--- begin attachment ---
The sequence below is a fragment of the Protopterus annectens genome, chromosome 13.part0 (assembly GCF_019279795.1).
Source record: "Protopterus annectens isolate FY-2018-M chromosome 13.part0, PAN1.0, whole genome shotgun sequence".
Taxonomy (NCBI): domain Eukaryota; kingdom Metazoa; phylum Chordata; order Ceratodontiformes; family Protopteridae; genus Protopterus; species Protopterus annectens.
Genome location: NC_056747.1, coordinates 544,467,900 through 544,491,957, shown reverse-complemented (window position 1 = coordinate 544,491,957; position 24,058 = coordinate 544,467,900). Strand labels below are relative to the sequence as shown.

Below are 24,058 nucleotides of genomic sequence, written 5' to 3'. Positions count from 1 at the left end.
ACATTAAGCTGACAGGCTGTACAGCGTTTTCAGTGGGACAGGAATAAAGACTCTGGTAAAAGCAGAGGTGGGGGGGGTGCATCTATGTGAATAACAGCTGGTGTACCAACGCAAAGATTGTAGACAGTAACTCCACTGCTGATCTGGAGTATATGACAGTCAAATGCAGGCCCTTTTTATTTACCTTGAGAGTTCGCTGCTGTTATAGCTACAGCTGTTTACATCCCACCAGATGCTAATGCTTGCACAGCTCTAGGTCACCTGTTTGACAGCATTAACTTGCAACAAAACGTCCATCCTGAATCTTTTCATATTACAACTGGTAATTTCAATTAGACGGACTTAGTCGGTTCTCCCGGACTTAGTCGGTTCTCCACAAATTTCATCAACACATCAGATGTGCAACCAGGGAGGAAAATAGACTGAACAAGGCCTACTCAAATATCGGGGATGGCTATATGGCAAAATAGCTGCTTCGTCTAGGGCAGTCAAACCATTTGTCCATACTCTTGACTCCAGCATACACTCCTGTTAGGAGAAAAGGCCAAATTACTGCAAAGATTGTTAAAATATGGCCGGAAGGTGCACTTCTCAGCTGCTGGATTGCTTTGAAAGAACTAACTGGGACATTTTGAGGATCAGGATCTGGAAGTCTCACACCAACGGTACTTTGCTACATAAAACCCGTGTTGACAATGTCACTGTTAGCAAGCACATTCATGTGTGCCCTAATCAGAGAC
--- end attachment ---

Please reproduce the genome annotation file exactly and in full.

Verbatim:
The sequence below is a fragment of the Protopterus annectens genome, chromosome 13.part0 (assembly GCF_019279795.1).
Source record: "Protopterus annectens isolate FY-2018-M chromosome 13.part0, PAN1.0, whole genome shotgun sequence".
Taxonomy (NCBI): domain Eukaryota; kingdom Metazoa; phylum Chordata; order Ceratodontiformes; family Protopteridae; genus Protopterus; species Protopterus annectens.
Genome location: NC_056747.1, coordinates 544,467,900 through 544,491,957, shown reverse-complemented (window position 1 = coordinate 544,491,957; position 24,058 = coordinate 544,467,900). Strand labels below are relative to the sequence as shown.

Below are 24,058 nucleotides of genomic sequence, written 5' to 3'. Positions count from 1 at the left end.
ACATTAAGCTGACAGGCTGTACAGCGTTTTCAGTGGGACAGGAATAAAGACTCTGGTAAAAGCAGAGGTGGGGGGGGTGCATCTATGTGAATAACAGCTGGTGTACCAACGCAAAGATTGTAGACAGTAACTCCACTGCTGATCTGGAGTATATGACAGTCAAATGCAGGCCCTTTTTATTTACCTTGAGAGTTCGCTGCTGTTATAGCTACAGCTGTTTACATCCCACCAGATGCTAATGCTTGCACAGCTCTAGGTCACCTGTTTGACAGCATTAACTTGCAACAAAACGTCCATCCTGAATCTTTTCATATTACAACTGGTAATTTCAATTAGACGGACTTAGTCGGTTCTCCCGGACTTAGTCGGTTCTCCACAAATTTCATCAACACATCAGATGTGCAACCAGGGAGGAAAATAGACTGAACAAGGCCTACTCAAATATCGGGGATGGCTATATGGCAAAATAGCTGCTTCGTCTAGGGCAGTCAAACCATTTGTCCATACTCTTGACTCCAGCATACACTCCTGTTAGGAGAAAAGGCCAAATTACTGCAAAGATTGTTAAAATATGGCCGGAAGGTGCACTTCTCAGCTGCTGGATTGCTTTGAAAGAACTAACTGGGACATTTTGAGGATCAGGATCTGGAAGTCTCACACCAACGGTACTTTGCTACATAAAACCCGTGTTGACAATGTCACTGTTAGCAAGCACATTCATGTGTGCCCTAATCAGAGAC